The results are similar if we compare the cost growth figures for previous tactical fighter programs. Figure 1.7 displays cost growth (or reduction) as measured by dividing the last reported cost in the program SAR at the end of the program by the original cost estimate at Milestone II. A value of 1.00 represents no cost growth. As the figure shows, the F/A-22 cost growth is second only to that of the F-14, with the potential to continue growing until the development phase is complete. The F/A-18E/F is lower than the historical average and is the only program to complete its development under cost.
Purpose of This Report
The schedule and cost overruns in the F/A-22 program have generated considerable concern from DoD and Congress, leading to close scrutiny of the program and reductions in the number of aircraft to be produced. The office of the Assistant Secretary of the Air Force for Acquisition asked RAND Project AIR FORCE (PAF) to investigate the reasons behind the cost growth and schedule delay of the F/A-22 program and those contributing to the cost and schedule stability of the F/A-18E/F program during EMD. This report examines the acquisition strategies employed by the F/A-22 and F/A-18E/F programs from their inception through the Dem/Val and EMD phases. The analysis is based on various cost and schedule reports available to PAF as well as data and information available in open sources. For instance, the SARs, CCDRs, and Cost Performance Reports (CPRs) were the main sources of data for the cost and schedule growth analysis. Other documents, such as Cost Analysis Requirements Description (CARD), contractor's weight reports, General Accounting Office (GAO) reports, and published articles and reports were also examined. The purpose of this analysis is to derive lessons that the Air Force and other services can use to improve the acquisition of such future aircraft as the Joint Strike Fighter and such other systems as unmanned aerial vehicles and missile programs.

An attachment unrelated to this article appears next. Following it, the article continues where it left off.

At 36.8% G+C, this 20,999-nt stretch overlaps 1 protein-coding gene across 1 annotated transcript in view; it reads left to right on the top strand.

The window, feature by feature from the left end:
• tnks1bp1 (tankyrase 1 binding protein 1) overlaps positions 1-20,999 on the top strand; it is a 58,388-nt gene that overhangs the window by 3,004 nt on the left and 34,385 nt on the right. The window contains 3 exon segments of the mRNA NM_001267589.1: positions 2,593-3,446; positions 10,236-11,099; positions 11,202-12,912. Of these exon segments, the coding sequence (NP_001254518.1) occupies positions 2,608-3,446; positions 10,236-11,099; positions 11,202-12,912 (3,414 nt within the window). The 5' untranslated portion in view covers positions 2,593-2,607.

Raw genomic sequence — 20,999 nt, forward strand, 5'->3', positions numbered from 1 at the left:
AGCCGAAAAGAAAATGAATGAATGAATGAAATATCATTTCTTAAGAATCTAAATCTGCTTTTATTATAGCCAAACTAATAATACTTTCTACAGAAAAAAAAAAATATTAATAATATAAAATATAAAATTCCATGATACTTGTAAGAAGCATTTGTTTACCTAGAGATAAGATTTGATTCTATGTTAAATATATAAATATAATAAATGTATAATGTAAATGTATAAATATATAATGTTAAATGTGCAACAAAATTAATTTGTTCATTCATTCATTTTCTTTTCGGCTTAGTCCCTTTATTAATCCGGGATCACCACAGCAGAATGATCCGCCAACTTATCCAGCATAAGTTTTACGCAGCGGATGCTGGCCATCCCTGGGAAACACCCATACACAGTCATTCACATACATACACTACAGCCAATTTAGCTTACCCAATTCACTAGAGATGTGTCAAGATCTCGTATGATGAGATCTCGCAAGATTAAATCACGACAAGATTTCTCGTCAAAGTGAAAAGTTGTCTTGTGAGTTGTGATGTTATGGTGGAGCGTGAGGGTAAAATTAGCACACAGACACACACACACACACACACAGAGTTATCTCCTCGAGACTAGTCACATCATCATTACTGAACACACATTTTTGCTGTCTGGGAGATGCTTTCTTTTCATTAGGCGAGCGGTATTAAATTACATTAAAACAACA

Organization of This Report